Tough Guys and Dangerous Dolls; Damon Runyon’s Tales of Crime and Criminals

Tough Guys and Dangerous Dolls; Damon Runyon’s Tales of Crime and Criminals

The men in the car are on an errand of mercy, or at least a journey made for altruistic reasons. Nonetheless, at least three man have died at the hands of one of them, and another may yet die. But there may be a miracle; this is Christmas Eve after all.

The widow has three amorous suitors, each one very persistent. But what are the widow’s true motives? And who is the real prey?

Violence, crime, tragedy, romance, sentimentality and skillful storytelling are all on display in the stories of Damon Runyon, an author not thought of immediately as a writer of mystery (like Rex Stout or Lawrence Block) but criminals, especially gangsters, were his regular subject matter.

The short-stories of Damon Runyon will always be associated with “Guys and Dolls,” the 1950 musical which put a musical comedy veneer onto Runyon’s tales of the softer side of killers and thieves. Runyon’s lovable New York mugs occupy the time of the Roaring Twenties and the Great Depression,
with it’s poverty, desperation and plenty of bootleg alcohol. While Runyon’s stories were fictional, he modeled many of the characters after Broadway denizens he had known, like racketeer Arnold Rothstein and reporter Walter Winchell.

Runyon is maybe best-remembered for his prose style, dubbed “Runyoneese,” He avoids contractions and spins his tales in the present tense. “The Idyll of Miss Sarah Brown” begins: “Of all the high players this country ever sees, there is no doubt but that the guy they call the Sky is the highest. In fact the reason he is called the Sky is because he goes so high when it comes to betting on any proposition whatever. He will bet all he has, and nobody can bet any more than this.”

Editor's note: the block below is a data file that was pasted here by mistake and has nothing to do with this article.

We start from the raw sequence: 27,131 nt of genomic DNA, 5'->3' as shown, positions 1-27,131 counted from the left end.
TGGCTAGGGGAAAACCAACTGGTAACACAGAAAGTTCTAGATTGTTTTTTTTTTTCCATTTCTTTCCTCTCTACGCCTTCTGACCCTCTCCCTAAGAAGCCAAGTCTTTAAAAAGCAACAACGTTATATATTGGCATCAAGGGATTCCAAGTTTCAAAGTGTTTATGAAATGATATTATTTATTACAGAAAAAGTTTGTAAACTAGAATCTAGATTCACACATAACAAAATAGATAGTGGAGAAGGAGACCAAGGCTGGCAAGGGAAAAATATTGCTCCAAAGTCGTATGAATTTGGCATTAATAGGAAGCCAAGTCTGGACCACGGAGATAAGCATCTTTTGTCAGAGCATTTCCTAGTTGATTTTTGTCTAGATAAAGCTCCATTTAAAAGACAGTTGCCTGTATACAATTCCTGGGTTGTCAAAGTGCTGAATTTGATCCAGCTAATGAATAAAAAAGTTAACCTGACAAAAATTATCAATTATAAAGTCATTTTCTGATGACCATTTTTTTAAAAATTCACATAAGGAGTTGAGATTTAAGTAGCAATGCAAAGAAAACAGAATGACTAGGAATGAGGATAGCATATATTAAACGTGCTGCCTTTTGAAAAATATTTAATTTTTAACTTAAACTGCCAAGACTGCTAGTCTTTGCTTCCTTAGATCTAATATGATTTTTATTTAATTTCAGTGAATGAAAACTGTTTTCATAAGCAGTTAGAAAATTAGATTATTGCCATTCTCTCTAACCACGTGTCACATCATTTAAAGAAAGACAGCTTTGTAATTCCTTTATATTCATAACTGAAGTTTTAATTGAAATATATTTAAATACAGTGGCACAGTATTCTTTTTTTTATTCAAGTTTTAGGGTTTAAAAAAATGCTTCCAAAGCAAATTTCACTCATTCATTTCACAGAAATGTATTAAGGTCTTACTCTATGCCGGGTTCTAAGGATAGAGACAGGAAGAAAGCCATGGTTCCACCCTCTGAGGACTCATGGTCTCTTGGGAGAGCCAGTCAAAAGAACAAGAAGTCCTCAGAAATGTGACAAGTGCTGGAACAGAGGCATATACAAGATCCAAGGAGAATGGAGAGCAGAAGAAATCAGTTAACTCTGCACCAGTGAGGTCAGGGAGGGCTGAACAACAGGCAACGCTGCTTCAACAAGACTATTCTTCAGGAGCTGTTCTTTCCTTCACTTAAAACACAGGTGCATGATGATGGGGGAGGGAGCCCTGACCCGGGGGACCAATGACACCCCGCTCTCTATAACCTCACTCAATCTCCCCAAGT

There are plenty of laughs in a Runyon story as well as a sweet sadness that is often overlooked. Despite this, Runyon’s stories were very popular during his lifetime and remain in print in several readily available editions, including a fine collection from Penguin.

And right now, some high school is probably readying a production of “Guys and Dolls.”


A delivery driver for almost thirty years, Jeff Baker’s stories have appeared in “Sherlock Holmes Mystery Magazine” and the recent anthology “The Necronomicon of Solar Pons” from Belanger Books. He recently quit his job to write full time and to read. He lives in Wichita with his husband Darryl, and
dedicates this column to the folks in the 1973 Wichita South High School production of “Guys and Dolls” which introduced him to Damon Runyon.

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